Just a thought...

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                  • #39
                    Mitchell that sounds like a great idea to me.

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                    • #40
                      I don’t know about limiting fuel use for patrol...

                      However this article reminded me of something I had observed over the summer. I was eating a leisurely lunch on the patio of a local restaurant when two county and two city patrol cars pull into the same restaurant for lunch. All four of them left their cars idling in the parking lot. I left 45 minutes after they arrived. Their cars were still purring away when I left.

                      I can only guess they left there A/C on as well since it was easily 90 degrees outside.

                      How much time does not having to start your car save?
                      ****I am NOT a LEO, I am NOT a Lawyer, and I am NOT a Defendant****

                      Caesar si viveret, ad remum dareris.

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                      • #41
                        no way we could do this in my dept/county we have 6 on duty to run the whole county, no beats. i log anywere from 200 to 300 miles a night depending on calls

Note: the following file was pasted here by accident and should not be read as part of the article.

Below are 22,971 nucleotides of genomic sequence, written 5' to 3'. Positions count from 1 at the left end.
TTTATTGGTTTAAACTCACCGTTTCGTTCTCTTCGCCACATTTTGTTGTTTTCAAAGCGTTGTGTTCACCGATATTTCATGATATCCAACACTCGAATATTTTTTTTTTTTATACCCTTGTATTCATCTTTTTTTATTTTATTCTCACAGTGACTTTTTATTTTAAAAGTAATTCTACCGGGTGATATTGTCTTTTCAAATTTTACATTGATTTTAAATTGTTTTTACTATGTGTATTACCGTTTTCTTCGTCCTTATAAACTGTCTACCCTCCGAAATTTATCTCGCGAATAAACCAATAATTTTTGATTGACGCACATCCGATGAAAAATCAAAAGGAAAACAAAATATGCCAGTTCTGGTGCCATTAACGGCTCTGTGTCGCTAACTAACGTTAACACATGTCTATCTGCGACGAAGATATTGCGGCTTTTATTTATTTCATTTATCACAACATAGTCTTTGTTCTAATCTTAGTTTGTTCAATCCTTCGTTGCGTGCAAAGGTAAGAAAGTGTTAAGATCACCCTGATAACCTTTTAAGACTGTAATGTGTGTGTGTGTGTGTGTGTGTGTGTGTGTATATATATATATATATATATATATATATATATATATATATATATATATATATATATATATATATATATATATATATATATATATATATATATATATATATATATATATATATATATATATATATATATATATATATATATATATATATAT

In god i trust everyone else gets run on NCIC

                        Comment


                        • #42
                          Originally posted by DefenseResearch View Post
                          I don’t know about limiting fuel use for patrol...

                          However this article reminded me of something I had observed over the summer. I was eating a leisurely lunch on the patio of a local restaurant when two county and two city patrol cars pull into the same restaurant for lunch. All four of them left their cars idling in the parking lot. I left 45 minutes after they arrived. Their cars were still purring away when I left.

                          I can only guess they left there A/C on as well since it was easily 90 degrees outside.

                          How much time does not having to start your car save?

                          Just a question and a thought:


                          Were those officers possibly K9 units? If so, they would have to leave the A/C on for the sake of the dog(s) in the cruiser.

                          If they were not K9 and did not have another valid reason for leaving the engines running, it would indeed appear to be a waste of taxpayer money.


                          If you would have asked one of them, maybe they'd tell you that they did not want their laptop computers getting too hot.

                          The comments above reflect my personal opinion as a private citizen, ordinary motorist and all-around good guy.

                          The aforementioned advice should not be construed to represent any type of professional opinion, legal counsel or other type of instruction with regard to traffic laws, judicial proceedings or official agency policy.

                          ------------------------------------------------

                          "Ignorance on fire is hotter than knowledge on ice."

                          Comment


                          • #43